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Cologne Lasting Question

post #1 of 16
Thread Starter 
Maybe it's just my nose, but I can't seem to smell my cologne after a little while. Do you have to spray excessively in the morning and then it won't go away as much later in the day?

I work with people where they will walk by me and they smell fantastic. It's not offensive at all. But for me, I smell good in the morning - but by the time I get to work it seems to be gone. But maybe I can't smell it, but others do.

Or is it simply a matter of quality. Do you gotta spend 60+ bucks for cologne for it to actually last all day. It isn't that I am buying 10 dollar cologne, but 26 bucks for American Crew Classic Fragrance, which I bought recently and I like. Are there better places to spray on your body?

post #2 of 16
It's probably because you're used to your own smell. Don't overdo your daily spray to compensate. The only thing worse than too little fragrance is too much.

You could also consider using the matching body wash or deodorant to your scent. The effect is called fragrance layering and it tends to mellow out the smell as opposed to eau de toilette alone.
post #3 of 16
Its called "olfactory habituation". No matter how much you spray, your nose will get used to it and stop sending the "news" to your brain that "hey, I smell this stuff." It has nothing, whtsoever, to do with the price opf the fragrance. Creed, one of th most prestigious fragrance houses, with one of the snootiest price points around, is known for poor lasting quality (they chaclk that up to their alleged "all natural" ingedients.. so there is supposedly no chemical preservatives keeping it on your skin. I call it poor quality control and call their "all natural" bluff).

Better than trying to smell yourself is top ask someone arund you "hey, how do I smell. Im trying a new cologne and im not sure if it lasts"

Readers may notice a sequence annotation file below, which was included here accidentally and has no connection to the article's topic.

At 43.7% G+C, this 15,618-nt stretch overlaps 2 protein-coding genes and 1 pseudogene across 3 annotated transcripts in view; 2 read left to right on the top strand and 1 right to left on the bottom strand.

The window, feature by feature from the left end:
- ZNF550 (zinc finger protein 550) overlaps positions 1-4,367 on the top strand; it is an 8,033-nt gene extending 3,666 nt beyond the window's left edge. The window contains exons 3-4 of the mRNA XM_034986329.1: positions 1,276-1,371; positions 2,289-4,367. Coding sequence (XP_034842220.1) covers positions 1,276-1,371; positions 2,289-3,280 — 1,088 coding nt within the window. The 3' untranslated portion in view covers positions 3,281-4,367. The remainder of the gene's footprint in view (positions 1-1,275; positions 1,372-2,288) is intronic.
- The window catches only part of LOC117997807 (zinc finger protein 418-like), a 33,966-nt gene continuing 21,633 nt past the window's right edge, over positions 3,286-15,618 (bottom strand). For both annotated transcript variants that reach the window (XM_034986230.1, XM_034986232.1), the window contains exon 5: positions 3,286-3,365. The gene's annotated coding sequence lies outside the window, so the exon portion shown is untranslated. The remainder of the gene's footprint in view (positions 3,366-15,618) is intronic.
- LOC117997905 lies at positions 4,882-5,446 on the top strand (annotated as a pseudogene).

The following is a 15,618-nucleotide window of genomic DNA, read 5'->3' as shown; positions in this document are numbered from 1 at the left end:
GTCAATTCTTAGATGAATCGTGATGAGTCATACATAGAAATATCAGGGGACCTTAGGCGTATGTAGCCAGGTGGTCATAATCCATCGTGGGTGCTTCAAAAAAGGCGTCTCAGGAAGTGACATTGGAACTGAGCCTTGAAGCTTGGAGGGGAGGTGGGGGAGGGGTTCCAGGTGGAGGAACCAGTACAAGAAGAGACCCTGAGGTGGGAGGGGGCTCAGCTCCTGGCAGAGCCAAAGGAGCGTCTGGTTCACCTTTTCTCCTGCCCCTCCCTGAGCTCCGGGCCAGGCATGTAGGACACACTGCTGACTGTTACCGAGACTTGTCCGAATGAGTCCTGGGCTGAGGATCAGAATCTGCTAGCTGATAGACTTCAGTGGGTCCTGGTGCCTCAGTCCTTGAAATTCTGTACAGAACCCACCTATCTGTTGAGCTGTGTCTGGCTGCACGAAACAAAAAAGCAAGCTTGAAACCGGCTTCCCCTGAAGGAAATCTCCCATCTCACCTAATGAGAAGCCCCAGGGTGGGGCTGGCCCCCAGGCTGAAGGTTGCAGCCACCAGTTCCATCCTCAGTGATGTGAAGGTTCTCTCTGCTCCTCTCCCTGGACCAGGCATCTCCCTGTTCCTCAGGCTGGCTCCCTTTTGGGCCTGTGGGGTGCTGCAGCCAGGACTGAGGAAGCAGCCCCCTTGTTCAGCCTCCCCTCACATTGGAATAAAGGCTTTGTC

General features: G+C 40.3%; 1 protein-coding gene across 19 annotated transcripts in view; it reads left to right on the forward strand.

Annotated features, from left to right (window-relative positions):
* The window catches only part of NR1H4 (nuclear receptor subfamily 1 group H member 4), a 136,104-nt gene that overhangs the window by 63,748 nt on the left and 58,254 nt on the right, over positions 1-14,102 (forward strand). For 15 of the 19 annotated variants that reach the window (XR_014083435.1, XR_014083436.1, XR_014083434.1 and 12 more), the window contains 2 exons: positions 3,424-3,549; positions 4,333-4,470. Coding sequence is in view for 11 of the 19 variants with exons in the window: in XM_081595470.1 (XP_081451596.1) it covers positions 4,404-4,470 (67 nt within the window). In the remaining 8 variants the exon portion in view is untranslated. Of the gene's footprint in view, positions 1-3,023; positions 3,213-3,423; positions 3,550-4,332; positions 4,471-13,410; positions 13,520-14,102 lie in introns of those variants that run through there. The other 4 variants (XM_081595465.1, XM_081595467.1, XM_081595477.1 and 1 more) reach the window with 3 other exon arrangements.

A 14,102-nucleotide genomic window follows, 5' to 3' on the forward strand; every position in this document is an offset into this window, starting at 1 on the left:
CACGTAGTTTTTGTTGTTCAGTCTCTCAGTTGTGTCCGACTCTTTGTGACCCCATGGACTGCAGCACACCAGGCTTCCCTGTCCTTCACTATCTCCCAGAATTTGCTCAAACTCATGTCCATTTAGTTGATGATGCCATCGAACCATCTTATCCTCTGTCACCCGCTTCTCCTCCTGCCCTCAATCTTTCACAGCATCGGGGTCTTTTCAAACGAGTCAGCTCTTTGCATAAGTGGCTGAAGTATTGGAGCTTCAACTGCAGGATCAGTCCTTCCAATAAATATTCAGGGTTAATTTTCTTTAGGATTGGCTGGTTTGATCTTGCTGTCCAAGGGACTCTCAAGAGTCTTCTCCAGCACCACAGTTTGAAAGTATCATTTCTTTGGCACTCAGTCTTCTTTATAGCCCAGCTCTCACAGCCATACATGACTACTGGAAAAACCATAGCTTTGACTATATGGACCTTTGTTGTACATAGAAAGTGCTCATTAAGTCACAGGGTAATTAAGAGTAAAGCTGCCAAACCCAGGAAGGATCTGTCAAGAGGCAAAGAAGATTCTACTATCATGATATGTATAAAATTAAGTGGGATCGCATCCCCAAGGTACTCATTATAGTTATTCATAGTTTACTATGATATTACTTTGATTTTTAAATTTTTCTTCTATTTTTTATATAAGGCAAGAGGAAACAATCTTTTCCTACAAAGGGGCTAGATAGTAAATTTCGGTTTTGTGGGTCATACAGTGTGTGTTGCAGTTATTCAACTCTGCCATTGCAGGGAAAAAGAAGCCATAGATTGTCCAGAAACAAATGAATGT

and please please please don't douse yourself. That behaviour gives us frag addicts a bad name.
post #4 of 16
I agree with the others. And, I'll second that quality isn't necessarily a mark of how long it will last on you. A lot of it depends on the body type and chemistry; some people will simply "dissolve" a fragrance sooner than others. As well, there are just some fragrances that seem to have poor lasting power. I totally second the note above about Creed fragrances; they just don't last well on me and I've wasted a fortune trying probably 6 different kinds.

Also, concentration of actual fragrance vs. water/alcohol plays a part: are your fragrances eau de toilette, eau de parfum, or eau de cologne? Eau de cologne is the weakest (they last just a few hours, for example Helmut Lang's Cuiron, Guerlain Eau Imperiale), followed by eau de toilette (they generally last most of the day) and eau de parfum (some of these seem to last forever!), which is the strongest. Pure perfume is the most concentrated, but there are very few (if any) pure perfumes for men and they are all REALLY expensive.

Then again, some really cheap fragrances seem to last for months and certainly aren't pure perfume.
post #5 of 16
Years ago I read something on this subject to which I adhere till today
-A gentlemens fragrance cannot be smelled until the second shirt button is undone.
post #6 of 16
Thread Starter 

As I said before, the current cologne in question is the American Crew Classic Fragrance. I am not sure what type of cologne it is. Having said that, the tester I tried seemed to last all day and I liked it - so I bought it the next day and it has not been the same. I guess my nose is no longer sending the message to my brain that I got this stuff on. I have also bought the cologne's for men from The Body Shop.

Have you ever been walking down the street, while some beautiful woman walks past you and just the outside air fills up with the sweet smell of her perfume. It's incredible sometimes when that happens. I guess I would like to offer that same sort of thing for women in terms of being associated with a specific amazing smell and not have my deodorant smelling more than the cologne that I am wearing.
post #7 of 16
If you're using a deodorant soap, stop. Deodorants inhibit, all odors. Not just bad ones. Also, after wearing a fragrance for a prolonged period, 'fatigue,' does set in. I wore Eau Sauvage as a signature, for 22 years. I can't smell it anymore, so I switched to Signoricci.

Next, if your skin is on the dry side, it will not hold fragrance that well.

Cool / cold weather, will not vaporize a fragrance, the way warm humid weather, will. You may need an extra spritz, or a heavier fragrance to start with.